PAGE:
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Obsolete (album)

The meaning of «obsolete (album)»

Obsolete (styled °BSΩLE+e on the album cover) is the third studio album by American industrial metal band Fear Factory, released on July 28, 1998. Conceptually, it is a sequel to 1995's Demanufacture. With the success of its fourth single, "Cars," a Gary Numan cover that featured Numan himself on vocals, Obsolete would break Fear Factory into the mainstream and remain their highest selling album.[6]

The group began writing and pre-production in late 1997. This came to a sudden halt when Ozzy Osbourne invited Fear Factory to open for the reunited Black Sabbath at two sold-out stadium shows at the Birmingham NEC. Fear Factory also headlined their own concert on December 7 in London. The band intended to return to work on their album in Los Angeles until late January when they would record in Vancouver with producers Rhys Fulber and Greg Reely. The working title Obsolete was announced during this time although not certain to remain.[7]

In a first, guitarist Dino Cazares tuned down to A for this album.[8] Gary Numan appears at the beginning of "Obsolete" and on the cover of his own 1979 song "Cars."

"Edgecrusher" is an unusual track in that during parts of the song, Olde Wolbers plays a stand-up bass,[9] while the breakdown features hip hop scratching. The latter would prove to be a point of contention not only with purist listeners,[10] but within the band itself: According to Herrera, Olde Wolbers' suggestion to include it was initially met by strong resistance from Cazares, as did a number of other experimental ideas.[11]

A concept story is contained within the music and continues where Demanufacture left off. Obsolete is about the future of mankind and how machines have taken over humanity. It was inspired by the band's belief that humanity has become too reliant on technology.[8][12] Bell explained, "We're up to the point in the story where man is obsolete. Man has created these machines to make his life easier, but in the long run it made him obsolete. The machines he created are now destroying him. Man is not the primary citizen on earth."[13]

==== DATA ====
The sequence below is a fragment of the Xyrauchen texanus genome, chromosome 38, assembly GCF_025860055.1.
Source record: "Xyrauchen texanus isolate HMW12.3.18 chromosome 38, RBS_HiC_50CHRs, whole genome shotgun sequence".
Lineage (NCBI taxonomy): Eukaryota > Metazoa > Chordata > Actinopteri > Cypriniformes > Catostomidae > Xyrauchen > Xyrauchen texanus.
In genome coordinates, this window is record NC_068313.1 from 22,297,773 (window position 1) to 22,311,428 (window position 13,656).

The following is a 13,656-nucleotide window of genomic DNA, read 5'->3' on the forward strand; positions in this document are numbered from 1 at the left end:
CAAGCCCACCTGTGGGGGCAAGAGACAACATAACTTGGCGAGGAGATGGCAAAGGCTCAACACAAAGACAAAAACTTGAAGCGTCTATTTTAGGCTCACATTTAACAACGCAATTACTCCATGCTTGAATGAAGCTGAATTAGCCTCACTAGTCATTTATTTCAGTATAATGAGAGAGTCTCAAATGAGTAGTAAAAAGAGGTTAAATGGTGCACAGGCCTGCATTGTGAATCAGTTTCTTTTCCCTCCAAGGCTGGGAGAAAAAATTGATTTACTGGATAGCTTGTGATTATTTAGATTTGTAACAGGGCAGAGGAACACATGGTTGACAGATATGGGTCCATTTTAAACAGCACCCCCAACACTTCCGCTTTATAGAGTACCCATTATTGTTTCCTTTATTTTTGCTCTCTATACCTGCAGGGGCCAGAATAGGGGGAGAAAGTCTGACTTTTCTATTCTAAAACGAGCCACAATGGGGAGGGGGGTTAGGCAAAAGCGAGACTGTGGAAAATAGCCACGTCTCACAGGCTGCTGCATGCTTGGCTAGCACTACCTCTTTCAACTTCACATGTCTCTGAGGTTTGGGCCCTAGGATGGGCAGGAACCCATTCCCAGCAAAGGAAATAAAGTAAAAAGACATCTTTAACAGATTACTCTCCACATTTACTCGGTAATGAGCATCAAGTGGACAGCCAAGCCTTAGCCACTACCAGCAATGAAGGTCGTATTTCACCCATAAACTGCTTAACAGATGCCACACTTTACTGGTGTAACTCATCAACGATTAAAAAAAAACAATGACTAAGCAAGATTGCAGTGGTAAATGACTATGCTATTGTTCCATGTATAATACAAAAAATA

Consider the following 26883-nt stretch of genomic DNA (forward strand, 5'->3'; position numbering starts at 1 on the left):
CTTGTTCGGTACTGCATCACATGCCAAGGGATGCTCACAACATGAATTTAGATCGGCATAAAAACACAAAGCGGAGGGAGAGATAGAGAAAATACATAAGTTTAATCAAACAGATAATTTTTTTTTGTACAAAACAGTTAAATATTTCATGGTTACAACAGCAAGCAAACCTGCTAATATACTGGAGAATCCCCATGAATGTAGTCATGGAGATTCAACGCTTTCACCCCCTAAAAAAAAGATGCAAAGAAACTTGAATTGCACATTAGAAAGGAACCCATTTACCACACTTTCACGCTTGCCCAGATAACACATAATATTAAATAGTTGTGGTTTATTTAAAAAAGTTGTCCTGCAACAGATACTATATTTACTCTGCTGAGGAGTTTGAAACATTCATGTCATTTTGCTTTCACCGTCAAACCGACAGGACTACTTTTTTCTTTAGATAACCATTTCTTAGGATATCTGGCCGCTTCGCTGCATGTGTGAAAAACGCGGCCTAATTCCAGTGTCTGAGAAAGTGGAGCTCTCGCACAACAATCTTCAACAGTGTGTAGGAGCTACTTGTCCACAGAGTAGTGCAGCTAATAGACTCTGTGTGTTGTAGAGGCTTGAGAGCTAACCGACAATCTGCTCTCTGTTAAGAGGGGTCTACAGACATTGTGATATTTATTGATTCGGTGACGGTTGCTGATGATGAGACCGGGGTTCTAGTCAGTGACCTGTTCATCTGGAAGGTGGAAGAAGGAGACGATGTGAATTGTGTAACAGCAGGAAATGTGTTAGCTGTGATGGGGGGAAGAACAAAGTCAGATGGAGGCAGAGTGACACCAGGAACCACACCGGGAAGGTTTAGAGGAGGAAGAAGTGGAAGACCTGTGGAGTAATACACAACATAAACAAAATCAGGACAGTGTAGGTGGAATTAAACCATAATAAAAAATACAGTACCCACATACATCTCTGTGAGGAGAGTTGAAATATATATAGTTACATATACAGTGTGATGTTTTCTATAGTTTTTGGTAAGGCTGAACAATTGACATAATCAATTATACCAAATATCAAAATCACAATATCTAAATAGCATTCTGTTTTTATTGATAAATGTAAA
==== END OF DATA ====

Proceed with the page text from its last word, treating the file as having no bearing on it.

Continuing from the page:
However, a hero named Edgecrusher sets out to destroy the machines and save humanity. The story of Obsolete was inspired by books like The Boys from Brazil, Brave New World, and 1984.[8]

The CD booklet features a narrative that details one chapter in the conflict between humankind and technology which corresponds with the songs. Illustrations by artist Dave McKean, famous for his work in comic books, are also based on themes or characters from the record. Bell explained the wealth of booklet content:

Edgecrusher is the main character and protagonist.

In the songs "Shock", "Descent", "Hi-Tech Hate", and "Resurrection", Burton C. Bell portrays Edgecrusher as the one singing the lyrics. The closer song, "Timelessness", is about him as well. As he has been captured by the Securitron in the story's conclusion, the song captures his words (or thoughts) of fear and despair as he is in jail or possibly in the process of being executed.

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